Encyclopedia of Clinical Neuropsychology

2018 Edition
| Editors: Jeffrey S. Kreutzer, John DeLuca, Bruce Caplan


  • Eric S. PorgesEmail author
Reference work entry
DOI: https://doi.org/10.1007/978-3-319-57111-9_9137


Priming is the influence of one stimulus on the perception of a subsequent stimulus. Priming has been often been reported in ingle sensory domains (e.g., visual or auditory); however, multimodal priming across sensory domains has also been described. In contexts where the prime is compatible or related to the subsequent stimulus, a prime will result in more efficient processing. The behavioral manifestation of this has been reported as faster recognition time or higher accuracy rate. A typical example may be the presentation of a word-based prime such as “house” resulting in a faster recognition of a related word such as “door,” in comparison to an unrelated word such as “tire.” The effect can result from both liminal and subliminal stimuli and is believed to reflect the priming stimuli, making information that is compatible with the subsequent stimuli more readily available through a spreading of activation. As a research tool, priming allows for exploration of implicit...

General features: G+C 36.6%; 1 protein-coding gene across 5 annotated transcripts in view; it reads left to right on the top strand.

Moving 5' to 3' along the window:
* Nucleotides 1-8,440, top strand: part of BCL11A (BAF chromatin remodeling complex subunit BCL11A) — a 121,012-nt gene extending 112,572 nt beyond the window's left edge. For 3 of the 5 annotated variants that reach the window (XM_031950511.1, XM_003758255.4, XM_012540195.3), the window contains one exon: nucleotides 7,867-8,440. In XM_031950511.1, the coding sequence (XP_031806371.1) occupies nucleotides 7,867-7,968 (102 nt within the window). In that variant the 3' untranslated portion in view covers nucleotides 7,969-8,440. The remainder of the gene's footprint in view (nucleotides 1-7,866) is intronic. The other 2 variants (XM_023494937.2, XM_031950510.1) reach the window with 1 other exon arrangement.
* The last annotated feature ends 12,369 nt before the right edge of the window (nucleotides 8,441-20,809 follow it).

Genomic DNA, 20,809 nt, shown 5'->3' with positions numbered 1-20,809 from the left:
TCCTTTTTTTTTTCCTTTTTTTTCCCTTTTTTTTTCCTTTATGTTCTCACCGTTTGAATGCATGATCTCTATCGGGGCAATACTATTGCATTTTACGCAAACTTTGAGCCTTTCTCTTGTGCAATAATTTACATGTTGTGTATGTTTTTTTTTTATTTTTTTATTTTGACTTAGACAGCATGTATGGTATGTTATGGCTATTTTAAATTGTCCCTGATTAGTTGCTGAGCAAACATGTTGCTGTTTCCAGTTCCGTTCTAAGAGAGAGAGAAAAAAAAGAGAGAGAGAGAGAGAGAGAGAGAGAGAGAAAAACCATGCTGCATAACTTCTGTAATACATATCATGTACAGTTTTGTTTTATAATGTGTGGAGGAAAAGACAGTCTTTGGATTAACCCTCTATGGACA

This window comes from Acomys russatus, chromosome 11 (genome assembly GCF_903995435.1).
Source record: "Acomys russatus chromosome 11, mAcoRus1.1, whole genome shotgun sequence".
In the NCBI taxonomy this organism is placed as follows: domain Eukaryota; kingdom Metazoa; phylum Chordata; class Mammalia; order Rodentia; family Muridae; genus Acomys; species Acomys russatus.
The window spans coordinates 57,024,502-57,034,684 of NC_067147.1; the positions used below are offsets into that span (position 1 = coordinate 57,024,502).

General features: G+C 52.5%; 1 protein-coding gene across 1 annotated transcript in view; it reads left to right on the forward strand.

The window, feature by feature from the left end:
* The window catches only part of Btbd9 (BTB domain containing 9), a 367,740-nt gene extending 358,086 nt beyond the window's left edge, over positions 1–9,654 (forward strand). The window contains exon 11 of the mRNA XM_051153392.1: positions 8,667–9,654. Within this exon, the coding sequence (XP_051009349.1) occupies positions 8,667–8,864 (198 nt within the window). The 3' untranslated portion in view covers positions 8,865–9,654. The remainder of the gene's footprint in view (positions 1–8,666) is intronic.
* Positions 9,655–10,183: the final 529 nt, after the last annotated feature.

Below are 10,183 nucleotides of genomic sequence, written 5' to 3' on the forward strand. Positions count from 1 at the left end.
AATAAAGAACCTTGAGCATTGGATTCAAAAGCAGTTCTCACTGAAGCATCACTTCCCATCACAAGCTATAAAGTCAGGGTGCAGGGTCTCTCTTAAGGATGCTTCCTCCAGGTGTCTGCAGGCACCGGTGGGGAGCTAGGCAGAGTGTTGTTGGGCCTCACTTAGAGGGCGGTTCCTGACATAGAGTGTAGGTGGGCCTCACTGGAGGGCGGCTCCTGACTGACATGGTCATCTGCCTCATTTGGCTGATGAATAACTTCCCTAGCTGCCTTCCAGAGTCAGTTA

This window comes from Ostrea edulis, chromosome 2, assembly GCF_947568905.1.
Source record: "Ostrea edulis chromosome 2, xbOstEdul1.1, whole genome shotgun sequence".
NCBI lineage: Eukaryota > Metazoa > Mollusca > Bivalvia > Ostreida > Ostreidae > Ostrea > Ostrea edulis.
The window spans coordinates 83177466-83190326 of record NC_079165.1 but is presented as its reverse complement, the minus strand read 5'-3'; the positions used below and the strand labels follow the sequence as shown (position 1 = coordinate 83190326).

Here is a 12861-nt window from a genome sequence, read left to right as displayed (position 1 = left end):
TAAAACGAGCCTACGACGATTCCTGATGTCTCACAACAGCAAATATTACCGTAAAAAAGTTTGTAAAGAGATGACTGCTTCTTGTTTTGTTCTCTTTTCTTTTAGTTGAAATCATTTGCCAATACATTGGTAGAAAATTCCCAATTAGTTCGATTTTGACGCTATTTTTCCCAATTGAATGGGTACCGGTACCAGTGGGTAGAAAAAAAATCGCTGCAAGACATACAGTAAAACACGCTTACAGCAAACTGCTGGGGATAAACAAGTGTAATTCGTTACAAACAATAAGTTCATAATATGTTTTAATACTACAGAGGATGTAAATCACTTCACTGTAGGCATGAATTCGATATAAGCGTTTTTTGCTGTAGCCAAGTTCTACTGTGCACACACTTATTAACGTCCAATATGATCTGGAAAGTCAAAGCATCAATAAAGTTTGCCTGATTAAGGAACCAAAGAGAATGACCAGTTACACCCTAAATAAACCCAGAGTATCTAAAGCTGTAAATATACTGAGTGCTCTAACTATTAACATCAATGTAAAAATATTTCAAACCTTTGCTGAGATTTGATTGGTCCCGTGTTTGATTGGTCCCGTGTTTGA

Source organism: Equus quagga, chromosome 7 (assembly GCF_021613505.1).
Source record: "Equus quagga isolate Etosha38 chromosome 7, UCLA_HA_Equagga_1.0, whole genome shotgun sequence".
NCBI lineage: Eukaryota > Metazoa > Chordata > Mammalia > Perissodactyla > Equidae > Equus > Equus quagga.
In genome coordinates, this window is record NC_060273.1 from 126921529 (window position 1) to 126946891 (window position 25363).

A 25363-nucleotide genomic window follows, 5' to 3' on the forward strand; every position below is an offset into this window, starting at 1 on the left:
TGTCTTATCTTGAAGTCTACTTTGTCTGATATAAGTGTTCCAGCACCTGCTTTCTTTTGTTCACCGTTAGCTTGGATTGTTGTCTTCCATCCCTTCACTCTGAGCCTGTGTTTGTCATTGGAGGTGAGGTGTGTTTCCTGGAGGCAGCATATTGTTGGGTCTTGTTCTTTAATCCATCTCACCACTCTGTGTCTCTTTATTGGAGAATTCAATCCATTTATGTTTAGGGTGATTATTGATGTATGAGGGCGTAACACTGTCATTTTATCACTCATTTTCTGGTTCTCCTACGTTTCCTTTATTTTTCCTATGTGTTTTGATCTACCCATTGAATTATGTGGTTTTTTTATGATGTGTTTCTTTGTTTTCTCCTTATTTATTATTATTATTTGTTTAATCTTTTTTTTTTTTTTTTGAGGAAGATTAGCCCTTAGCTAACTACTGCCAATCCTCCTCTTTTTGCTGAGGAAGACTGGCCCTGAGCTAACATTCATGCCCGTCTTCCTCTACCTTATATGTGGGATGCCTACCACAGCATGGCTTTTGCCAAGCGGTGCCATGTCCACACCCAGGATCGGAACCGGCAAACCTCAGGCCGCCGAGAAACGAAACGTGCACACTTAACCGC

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© Springer International Publishing AG, part of Springer Nature 2018

Authors and Affiliations

  1. 1.Department of Clinical and Health PsychologyUniversity of FloridaGainesvilleUSA
  2. 2.Center for Cognitive Aging and MemoryMcKnight Brain Institute, University of FloridaGainesvilleUSA
  3. 3.Department of NeurologyUniversity of FloridaGainesvilleUSA